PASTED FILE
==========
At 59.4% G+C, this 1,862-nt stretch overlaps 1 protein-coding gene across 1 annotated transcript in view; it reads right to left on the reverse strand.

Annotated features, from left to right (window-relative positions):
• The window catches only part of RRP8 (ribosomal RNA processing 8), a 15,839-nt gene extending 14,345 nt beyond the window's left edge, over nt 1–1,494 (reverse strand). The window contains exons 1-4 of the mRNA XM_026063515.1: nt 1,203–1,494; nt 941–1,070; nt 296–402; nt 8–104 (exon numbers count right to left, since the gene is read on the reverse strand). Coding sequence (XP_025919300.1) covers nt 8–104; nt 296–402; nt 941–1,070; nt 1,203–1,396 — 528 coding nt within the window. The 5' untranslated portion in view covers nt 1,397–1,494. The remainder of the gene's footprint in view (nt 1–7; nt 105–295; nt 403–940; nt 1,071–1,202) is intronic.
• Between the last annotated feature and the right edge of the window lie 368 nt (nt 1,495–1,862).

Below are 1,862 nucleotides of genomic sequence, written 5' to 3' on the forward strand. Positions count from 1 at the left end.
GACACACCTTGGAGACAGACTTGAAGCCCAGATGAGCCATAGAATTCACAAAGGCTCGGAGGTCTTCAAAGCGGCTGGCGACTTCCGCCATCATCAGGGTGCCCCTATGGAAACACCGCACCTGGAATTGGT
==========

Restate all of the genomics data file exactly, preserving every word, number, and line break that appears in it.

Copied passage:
At 59.4% G+C, this 1,862-nt stretch overlaps 1 protein-coding gene across 1 annotated transcript in view; it reads right to left on the reverse strand.

Annotated features, from left to right (window-relative positions):
• The window catches only part of RRP8 (ribosomal RNA processing 8), a 15,839-nt gene extending 14,345 nt beyond the window's left edge, over nt 1–1,494 (reverse strand). The window contains exons 1-4 of the mRNA XM_026063515.1: nt 1,203–1,494; nt 941–1,070; nt 296–402; nt 8–104 (exon numbers count right to left, since the gene is read on the reverse strand). Coding sequence (XP_025919300.1) covers nt 8–104; nt 296–402; nt 941–1,070; nt 1,203–1,396 — 528 coding nt within the window. The 5' untranslated portion in view covers nt 1,397–1,494. The remainder of the gene's footprint in view (nt 1–7; nt 105–295; nt 403–940; nt 1,071–1,202) is intronic.
• Between the last annotated feature and the right edge of the window lie 368 nt (nt 1,495–1,862).

Below are 1,862 nucleotides of genomic sequence, written 5' to 3' on the forward strand. Positions count from 1 at the left end.
GACACACCTTGGAGACAGACTTGAAGCCCAGATGAGCCATAGAATTCACAAAGGCTCGGAGGTCTTCAAAGCGGCTGGCGACTTCCGCCATCATCAGGGTGCCCCTATGGAAACACCGCACCTGGAATTGGT